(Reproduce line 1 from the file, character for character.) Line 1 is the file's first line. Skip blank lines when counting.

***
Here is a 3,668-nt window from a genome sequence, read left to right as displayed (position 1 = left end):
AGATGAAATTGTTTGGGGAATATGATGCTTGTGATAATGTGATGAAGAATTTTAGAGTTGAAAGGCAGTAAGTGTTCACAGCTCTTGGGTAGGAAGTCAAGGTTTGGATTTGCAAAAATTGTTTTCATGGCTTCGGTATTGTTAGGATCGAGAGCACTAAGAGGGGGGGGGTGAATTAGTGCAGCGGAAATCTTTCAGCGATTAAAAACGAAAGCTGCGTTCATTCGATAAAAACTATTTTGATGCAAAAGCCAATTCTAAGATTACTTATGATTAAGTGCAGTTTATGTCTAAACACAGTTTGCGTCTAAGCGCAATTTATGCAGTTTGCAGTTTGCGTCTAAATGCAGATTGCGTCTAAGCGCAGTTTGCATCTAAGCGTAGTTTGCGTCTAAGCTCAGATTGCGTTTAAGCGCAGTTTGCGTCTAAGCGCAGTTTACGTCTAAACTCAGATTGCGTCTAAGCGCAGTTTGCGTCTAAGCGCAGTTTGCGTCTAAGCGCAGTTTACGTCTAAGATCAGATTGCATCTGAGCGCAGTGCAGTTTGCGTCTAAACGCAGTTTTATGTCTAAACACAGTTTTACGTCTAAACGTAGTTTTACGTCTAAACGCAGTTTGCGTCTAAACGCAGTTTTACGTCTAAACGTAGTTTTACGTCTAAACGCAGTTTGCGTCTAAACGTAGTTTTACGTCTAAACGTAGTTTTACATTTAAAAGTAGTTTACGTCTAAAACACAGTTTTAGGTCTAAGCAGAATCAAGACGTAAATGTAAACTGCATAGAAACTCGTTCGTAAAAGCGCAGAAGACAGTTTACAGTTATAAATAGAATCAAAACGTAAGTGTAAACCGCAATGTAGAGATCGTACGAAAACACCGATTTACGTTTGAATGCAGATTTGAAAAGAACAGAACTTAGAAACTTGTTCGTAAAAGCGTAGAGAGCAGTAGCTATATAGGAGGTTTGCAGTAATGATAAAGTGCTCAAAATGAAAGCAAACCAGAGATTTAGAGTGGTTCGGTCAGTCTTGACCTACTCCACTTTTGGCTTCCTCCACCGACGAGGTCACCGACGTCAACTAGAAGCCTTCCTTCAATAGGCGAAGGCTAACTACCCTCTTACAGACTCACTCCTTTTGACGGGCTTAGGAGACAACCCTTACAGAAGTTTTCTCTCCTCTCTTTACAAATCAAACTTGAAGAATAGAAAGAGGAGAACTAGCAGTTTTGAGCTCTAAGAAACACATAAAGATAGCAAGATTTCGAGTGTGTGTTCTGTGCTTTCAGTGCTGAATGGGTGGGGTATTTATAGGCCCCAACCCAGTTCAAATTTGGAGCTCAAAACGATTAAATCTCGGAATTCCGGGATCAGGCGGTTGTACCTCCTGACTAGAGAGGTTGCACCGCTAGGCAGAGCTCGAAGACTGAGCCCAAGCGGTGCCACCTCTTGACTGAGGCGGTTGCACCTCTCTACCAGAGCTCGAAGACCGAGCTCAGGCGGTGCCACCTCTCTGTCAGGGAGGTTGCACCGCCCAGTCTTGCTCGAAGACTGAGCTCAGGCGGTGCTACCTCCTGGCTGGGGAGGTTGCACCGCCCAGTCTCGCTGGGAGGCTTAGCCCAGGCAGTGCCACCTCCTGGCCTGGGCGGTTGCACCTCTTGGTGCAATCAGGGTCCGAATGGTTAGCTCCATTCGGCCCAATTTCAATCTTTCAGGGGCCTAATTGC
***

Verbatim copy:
Here is a 3,668-nt window from a genome sequence, read left to right as displayed (position 1 = left end):